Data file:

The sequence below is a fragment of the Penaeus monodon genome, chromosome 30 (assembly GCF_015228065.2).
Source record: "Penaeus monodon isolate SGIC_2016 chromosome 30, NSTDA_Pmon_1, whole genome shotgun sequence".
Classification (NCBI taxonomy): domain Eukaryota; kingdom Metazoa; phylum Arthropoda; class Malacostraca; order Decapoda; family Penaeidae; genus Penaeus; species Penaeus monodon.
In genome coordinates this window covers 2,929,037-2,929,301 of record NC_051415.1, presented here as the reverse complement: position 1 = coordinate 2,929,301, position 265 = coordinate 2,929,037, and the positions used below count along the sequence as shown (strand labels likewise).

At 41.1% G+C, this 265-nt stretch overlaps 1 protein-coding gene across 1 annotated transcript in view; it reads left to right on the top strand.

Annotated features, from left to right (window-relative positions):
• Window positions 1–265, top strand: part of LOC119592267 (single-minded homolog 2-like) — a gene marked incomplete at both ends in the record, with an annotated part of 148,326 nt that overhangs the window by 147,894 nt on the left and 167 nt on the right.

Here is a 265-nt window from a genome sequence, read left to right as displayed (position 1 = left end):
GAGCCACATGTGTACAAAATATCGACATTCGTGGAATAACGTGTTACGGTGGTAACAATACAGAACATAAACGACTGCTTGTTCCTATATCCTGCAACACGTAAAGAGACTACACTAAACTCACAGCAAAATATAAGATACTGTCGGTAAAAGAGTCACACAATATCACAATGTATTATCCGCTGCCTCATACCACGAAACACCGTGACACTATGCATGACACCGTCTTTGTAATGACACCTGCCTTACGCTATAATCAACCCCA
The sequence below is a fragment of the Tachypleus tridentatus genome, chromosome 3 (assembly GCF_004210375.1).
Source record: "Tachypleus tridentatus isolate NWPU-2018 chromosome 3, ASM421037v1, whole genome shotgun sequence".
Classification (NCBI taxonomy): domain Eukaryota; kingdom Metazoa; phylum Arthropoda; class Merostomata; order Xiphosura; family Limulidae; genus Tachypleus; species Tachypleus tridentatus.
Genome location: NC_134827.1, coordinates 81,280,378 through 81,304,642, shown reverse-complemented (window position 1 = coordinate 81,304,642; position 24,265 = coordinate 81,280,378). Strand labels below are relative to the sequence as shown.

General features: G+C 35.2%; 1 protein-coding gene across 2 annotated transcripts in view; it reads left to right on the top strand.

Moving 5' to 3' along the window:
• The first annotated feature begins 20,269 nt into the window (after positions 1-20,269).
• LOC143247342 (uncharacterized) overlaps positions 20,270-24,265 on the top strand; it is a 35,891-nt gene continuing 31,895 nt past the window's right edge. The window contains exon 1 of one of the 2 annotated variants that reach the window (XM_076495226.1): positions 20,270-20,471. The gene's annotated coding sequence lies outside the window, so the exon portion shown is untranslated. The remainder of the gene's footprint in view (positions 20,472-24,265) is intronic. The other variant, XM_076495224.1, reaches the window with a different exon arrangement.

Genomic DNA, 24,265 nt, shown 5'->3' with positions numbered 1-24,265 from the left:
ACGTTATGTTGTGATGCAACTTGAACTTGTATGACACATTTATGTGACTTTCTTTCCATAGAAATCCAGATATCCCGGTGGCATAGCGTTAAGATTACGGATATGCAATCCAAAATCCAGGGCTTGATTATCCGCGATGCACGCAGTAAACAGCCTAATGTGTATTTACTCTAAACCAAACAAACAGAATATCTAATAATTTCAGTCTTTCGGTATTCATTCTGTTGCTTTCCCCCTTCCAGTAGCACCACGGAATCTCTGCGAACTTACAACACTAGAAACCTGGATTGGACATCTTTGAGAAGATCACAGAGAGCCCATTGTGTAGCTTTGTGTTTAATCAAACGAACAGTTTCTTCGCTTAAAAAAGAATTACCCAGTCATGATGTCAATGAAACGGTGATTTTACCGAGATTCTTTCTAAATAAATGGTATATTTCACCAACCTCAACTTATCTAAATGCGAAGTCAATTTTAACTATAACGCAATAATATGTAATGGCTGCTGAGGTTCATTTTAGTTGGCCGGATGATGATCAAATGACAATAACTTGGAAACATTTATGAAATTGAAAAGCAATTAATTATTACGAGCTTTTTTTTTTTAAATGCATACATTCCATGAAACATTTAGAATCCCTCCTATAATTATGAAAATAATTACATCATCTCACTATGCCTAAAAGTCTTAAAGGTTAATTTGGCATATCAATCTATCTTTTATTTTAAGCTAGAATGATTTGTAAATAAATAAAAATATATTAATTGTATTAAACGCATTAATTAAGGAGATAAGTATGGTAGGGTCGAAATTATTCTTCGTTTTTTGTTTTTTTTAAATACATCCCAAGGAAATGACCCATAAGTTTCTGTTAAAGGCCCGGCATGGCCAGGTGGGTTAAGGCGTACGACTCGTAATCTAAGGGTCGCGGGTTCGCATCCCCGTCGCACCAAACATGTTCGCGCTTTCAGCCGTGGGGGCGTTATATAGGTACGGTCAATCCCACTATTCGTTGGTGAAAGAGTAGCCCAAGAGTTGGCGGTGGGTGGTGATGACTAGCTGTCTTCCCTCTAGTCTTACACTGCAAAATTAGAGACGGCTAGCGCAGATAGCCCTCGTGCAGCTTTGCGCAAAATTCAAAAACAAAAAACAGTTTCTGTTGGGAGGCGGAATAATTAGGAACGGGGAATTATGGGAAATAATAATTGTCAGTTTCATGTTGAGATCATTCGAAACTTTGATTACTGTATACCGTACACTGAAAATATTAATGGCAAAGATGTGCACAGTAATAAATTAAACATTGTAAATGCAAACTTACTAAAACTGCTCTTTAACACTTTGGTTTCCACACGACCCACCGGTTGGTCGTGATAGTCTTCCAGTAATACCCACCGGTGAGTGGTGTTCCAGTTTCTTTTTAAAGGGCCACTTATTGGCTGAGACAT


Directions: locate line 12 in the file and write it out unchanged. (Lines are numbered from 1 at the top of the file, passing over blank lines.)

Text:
Classification (NCBI taxonomy): domain Eukaryota; kingdom Metazoa; phylum Arthropoda; class Merostomata; order Xiphosura; family Limulidae; genus Tachypleus; species Tachypleus tridentatus.